Keeping track of the financial position of your business is prudent for any small business owner or self-employed person. As well as monitoring income and expenditure it is useful to understand how much equity there is in the business. This is normally captured in a balance sheet
The balance sheet is a statement, which summarises the equity position of a business. So, if all the assets were sold at a market value and all liabilities (debts) repaid how much cash would be left in the business. The balance sheet is not an ongoing record, moreover it is a summary at a specific point in time, often referred to as a snapshot. As such, a balance sheet will usually include the date at which the information was captured, for example ‘Balance Sheet as at 31st December, 2014’. In this example the information would be reflective of the financial position of the business at the end of that day once all previous transactions had been completed.
The balance sheet is an integral aspect of limited company accounts for reporting purposes however dependent on your business you may choose to process a balance sheet as a sole trader or partnership as well.
How does a balance sheet work?
A typical balance sheet will be split into three sections: assets, liabilities and shareholder capital. This type of statement is called a balance sheet as it balances the value of the assets owned by the business against its total volume of liabilities plus shareholder capital. In short, total assets = total liabilities + shareholder capital. In order for the statement to be valid these figures must match or balance.
Who would be interested in the sheet?
The business owner or sole trader would certainly be interested in the balance sheet. As the balance sheet is recorded each year at the same date it allows them to see quickly whether or not the overall value of the business is consistently growing. Furthermore it also helps to identify how solvent the business is. This means that if all the assets were to be sold would they repay the total amount of outstanding debt in the business. If not then the shareholders of the company could be trading unlawfully.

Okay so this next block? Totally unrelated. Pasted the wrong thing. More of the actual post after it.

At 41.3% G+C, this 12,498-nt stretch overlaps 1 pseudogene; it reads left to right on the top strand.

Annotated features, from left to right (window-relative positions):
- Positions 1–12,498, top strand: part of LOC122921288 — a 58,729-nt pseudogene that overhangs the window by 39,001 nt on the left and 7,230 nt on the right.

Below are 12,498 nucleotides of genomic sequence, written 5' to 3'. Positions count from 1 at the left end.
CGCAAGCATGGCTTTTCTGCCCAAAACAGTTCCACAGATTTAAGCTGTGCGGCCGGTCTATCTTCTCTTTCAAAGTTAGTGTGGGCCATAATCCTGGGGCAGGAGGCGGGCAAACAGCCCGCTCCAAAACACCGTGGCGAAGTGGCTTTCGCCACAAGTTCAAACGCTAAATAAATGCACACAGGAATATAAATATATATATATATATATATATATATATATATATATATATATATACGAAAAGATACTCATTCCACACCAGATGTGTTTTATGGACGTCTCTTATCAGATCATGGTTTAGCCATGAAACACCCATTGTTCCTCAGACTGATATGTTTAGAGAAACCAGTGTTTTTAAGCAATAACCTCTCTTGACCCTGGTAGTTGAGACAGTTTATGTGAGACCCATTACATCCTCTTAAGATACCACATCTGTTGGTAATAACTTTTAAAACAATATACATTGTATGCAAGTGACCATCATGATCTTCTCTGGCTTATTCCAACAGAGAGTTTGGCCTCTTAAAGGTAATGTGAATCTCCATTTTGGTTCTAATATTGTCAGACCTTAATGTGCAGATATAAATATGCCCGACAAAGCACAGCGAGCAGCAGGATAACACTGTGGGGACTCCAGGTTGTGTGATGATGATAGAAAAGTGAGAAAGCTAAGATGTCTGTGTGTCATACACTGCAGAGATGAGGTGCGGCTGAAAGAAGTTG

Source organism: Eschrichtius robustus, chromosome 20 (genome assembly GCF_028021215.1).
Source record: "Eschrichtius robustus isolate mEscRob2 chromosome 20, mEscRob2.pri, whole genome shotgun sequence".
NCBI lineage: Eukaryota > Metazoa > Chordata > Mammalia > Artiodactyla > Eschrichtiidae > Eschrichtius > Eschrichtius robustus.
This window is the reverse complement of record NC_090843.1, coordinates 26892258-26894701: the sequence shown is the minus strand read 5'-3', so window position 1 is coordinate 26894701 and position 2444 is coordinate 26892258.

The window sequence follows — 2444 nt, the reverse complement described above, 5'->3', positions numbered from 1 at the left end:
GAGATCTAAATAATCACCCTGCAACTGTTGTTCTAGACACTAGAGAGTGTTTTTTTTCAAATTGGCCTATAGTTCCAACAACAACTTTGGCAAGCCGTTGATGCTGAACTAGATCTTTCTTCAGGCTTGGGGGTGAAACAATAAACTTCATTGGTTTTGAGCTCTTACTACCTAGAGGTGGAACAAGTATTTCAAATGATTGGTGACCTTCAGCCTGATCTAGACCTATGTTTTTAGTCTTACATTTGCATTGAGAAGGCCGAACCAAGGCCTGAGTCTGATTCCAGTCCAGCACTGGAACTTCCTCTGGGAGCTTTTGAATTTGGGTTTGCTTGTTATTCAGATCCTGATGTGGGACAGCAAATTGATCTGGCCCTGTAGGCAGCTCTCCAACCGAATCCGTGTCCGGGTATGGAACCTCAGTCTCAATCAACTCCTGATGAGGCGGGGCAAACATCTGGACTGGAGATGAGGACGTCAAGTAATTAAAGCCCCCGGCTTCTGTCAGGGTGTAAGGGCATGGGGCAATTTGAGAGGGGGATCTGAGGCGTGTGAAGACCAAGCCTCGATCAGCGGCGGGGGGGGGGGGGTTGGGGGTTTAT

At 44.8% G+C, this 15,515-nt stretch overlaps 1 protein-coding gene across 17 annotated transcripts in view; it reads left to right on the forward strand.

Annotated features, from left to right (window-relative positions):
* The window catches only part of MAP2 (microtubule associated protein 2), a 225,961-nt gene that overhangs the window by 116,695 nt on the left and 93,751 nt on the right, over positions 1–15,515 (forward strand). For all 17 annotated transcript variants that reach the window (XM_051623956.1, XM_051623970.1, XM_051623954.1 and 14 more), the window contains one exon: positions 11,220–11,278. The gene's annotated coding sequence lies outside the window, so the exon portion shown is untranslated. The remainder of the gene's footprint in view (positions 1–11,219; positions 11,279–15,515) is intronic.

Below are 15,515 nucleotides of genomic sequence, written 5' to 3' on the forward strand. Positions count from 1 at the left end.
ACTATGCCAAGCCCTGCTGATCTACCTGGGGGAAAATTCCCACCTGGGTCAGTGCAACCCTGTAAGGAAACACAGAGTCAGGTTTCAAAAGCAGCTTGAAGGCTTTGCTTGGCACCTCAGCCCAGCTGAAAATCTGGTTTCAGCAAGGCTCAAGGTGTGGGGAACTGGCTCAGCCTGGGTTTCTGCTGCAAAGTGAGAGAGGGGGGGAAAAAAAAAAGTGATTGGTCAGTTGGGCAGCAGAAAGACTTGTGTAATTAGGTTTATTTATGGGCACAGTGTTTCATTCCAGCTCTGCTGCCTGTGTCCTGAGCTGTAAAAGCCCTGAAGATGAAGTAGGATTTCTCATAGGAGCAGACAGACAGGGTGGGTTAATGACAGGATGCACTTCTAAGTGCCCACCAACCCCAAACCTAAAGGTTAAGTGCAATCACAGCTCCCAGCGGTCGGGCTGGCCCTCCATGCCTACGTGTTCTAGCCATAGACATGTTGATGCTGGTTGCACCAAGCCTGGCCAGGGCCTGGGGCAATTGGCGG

Accountants would also be interested in the sheet. The balance sheet may hold clues to where and how a company might raise cash quickly if it so required. An accountant would be able to identify any challenges in the balance sheet and advise accordingly.
Bankers and investors would also be interested in the sheet. As a sole trader a loan or bank credit may be something you require at some point down the line. Banks and investors may well request the last three years sheets in order to assess business performance and make a decision on whether or not it’s a credit-worthy investment. A review of the company’s liquidity will help to answer this.
Finally of course, as part of the statutory requirements of any limited company or limited liability partnership HMRC and Companies House will require copies of these statements annually alongside an income statement. As a sole trader, you won’t have a legal requirement to produce balance sheets, but they can still be an incredibly useful business tool.
For more help with self-employment, visit our Quickbooks Self-Employed page.
Information may be abridged and therefore incomplete. This document/information does not constitute, and should not be considered a substitute for, legal or financial advice. Each financial situation is different, the advice provided is intended to be general. Please contact your financial or legal advisors for information specific to your situation.
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